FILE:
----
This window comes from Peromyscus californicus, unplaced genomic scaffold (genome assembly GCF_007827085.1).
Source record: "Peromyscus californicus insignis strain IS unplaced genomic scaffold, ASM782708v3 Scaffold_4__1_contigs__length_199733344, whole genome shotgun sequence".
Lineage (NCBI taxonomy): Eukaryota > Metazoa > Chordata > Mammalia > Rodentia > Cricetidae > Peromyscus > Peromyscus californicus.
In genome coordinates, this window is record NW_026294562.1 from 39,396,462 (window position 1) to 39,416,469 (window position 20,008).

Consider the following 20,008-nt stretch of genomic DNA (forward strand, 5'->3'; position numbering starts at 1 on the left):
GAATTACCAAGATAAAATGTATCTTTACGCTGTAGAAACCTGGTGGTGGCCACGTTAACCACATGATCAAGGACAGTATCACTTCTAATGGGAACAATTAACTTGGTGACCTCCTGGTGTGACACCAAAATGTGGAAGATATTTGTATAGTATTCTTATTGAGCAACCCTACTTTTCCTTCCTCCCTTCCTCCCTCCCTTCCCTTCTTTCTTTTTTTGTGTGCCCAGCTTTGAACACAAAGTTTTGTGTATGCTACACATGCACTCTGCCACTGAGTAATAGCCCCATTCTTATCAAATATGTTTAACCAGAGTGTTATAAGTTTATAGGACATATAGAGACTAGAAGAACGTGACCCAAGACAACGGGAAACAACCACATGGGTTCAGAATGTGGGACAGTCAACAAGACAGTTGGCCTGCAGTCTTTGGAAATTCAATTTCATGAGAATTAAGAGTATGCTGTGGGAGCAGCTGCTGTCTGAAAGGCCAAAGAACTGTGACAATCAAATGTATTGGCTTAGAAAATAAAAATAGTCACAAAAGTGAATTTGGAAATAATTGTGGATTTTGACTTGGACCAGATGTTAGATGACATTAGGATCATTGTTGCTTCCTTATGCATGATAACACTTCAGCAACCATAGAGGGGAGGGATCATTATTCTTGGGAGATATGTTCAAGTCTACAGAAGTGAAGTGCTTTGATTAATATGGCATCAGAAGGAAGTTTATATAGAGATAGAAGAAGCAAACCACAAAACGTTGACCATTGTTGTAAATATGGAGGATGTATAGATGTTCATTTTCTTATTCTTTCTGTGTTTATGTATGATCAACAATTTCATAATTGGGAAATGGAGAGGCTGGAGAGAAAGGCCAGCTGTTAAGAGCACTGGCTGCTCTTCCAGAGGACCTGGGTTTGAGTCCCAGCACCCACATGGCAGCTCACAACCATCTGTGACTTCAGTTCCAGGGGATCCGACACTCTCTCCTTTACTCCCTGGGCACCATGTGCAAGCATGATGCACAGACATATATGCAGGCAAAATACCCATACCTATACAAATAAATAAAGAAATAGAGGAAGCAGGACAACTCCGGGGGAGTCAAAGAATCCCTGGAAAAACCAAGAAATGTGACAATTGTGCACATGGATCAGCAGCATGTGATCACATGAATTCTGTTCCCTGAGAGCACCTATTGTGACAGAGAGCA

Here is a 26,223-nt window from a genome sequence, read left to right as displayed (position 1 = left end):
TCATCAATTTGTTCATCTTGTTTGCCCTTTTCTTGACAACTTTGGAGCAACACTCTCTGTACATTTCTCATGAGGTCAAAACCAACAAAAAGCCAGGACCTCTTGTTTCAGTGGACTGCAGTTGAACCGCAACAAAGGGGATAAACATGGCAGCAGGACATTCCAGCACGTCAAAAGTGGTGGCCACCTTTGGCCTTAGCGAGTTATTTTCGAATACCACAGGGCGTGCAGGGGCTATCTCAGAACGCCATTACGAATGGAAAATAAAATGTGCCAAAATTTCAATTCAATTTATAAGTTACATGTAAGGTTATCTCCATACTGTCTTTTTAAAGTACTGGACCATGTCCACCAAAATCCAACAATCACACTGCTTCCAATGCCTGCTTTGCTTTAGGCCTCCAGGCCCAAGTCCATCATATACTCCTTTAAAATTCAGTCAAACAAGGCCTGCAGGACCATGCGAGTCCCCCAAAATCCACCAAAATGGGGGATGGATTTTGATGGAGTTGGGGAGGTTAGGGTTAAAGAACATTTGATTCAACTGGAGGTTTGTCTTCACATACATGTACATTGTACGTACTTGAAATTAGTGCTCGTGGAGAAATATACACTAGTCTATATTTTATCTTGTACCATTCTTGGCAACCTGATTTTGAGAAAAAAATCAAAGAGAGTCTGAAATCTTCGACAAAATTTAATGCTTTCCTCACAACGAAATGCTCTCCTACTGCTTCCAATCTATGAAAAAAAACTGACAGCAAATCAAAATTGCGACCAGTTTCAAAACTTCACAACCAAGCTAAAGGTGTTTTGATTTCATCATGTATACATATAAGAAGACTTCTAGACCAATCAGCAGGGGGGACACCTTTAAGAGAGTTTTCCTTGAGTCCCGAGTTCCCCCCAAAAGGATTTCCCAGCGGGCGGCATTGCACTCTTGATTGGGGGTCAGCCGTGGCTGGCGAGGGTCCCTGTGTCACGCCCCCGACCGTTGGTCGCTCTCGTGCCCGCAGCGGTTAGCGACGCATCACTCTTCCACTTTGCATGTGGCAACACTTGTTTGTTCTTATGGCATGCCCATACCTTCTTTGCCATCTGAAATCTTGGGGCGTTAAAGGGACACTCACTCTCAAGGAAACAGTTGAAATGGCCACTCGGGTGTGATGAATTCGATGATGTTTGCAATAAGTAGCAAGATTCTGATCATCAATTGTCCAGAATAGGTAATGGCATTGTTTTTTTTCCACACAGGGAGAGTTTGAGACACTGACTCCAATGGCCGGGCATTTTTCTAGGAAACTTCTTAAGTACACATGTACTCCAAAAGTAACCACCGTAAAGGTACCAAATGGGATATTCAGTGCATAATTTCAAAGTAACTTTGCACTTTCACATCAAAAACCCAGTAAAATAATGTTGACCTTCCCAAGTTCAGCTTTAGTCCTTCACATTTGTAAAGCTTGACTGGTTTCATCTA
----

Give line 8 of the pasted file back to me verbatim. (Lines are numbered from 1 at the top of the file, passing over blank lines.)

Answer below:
TCATCAATTTGTTCATCTTGTTTGCCCTTTTCTTGACAACTTTGGAGCAACACTCTCTGTACATTTCTCATGAGGTCAAAACCAACAAAAAGCCAGGACCTCTTGTTTCAGTGGACTGCAGTTGAACCGCAACAAAGGGGATAAACATGGCAGCAGGACATTCCAGCACGTCAAAAGTGGTGGCCACCTTTGGCCTTAGCGAGTTATTTTCGAATACCACAGGGCGTGCAGGGGCTATCTCAGAACGCCATTACGAATGGAAAATAAAATGTGCCAAAATTTCAATTCAATTTATAAGTTACATGTAAGGTTATCTCCATACTGTCTTTTTAAAGTACTGGACCATGTCCACCAAAATCCAACAATCACACTGCTTCCAATGCCTGCTTTGCTTTAGGCCTCCAGGCCCAAGTCCATCATATACTCCTTTAAAATTCAGTCAAACAAGGCCTGCAGGACCATGCGAGTCCCCCAAAATCCACCAAAATGGGGGATGGATTTTGATGGAGTTGGGGAGGTTAGGGTTAAAGAACATTTGATTCAACTGGAGGTTTGTCTTCACATACATGTACATTGTACGTACTTGAAATTAGTGCTCGTGGAGAAATATACACTAGTCTATATTTTATCTTGTACCATTCTTGGCAACCTGATTTTGAGAAAAAAATCAAAGAGAGTCTGAAATCTTCGACAAAATTTAATGCTTTCCTCACAACGAAATGCTCTCCTACTGCTTCCAATCTATGAAAAAAAACTGACAGCAAATCAAAATTGCGACCAGTTTCAAAACTTCACAACCAAGCTAAAGGTGTTTTGATTTCATCATGTATACATATAAGAAGACTTCTAGACCAATCAGCAGGGGGGACACCTTTAAGAGAGTTTTCCTTGAGTCCCGAGTTCCCCCCAAAAGGATTTCCCAGCGGGCGGCATTGCACTCTTGATTGGGGGTCAGCCGTGGCTGGCGAGGGTCCCTGTGTCACGCCCCCGACCGTTGGTCGCTCTCGTGCCCGCAGCGGTTAGCGACGCATCACTCTTCCACTTTGCATGTGGCAACACTTGTTTGTTCTTATGGCATGCCCATACCTTCTTTGCCATCTGAAATCTTGGGGCGTTAAAGGGACACTCACTCTCAAGGAAACAGTTGAAATGGCCACTCGGGTGTGATGAATTCGATGATGTTTGCAATAAGTAGCAAGATTCTGATCATCAATTGTCCAGAATAGGTAATGGCATTGTTTTTTTTCCACACAGGGAGAGTTTGAGACACTGACTCCAATGGCCGGGCATTTTTCTAGGAAACTTCTTAAGTACACATGTACTCCAAAAGTAACCACCGTAAAGGTACCAAATGGGATATTCAGTGCATAATTTCAAAGTAACTTTGCACTTTCACATCAAAAACCCAGTAAAATAATGTTGACCTTCCCAAGTTCAGCTTTAGTCCTTCACATTTGTAAAGCTTGACTGGTTTCATCTA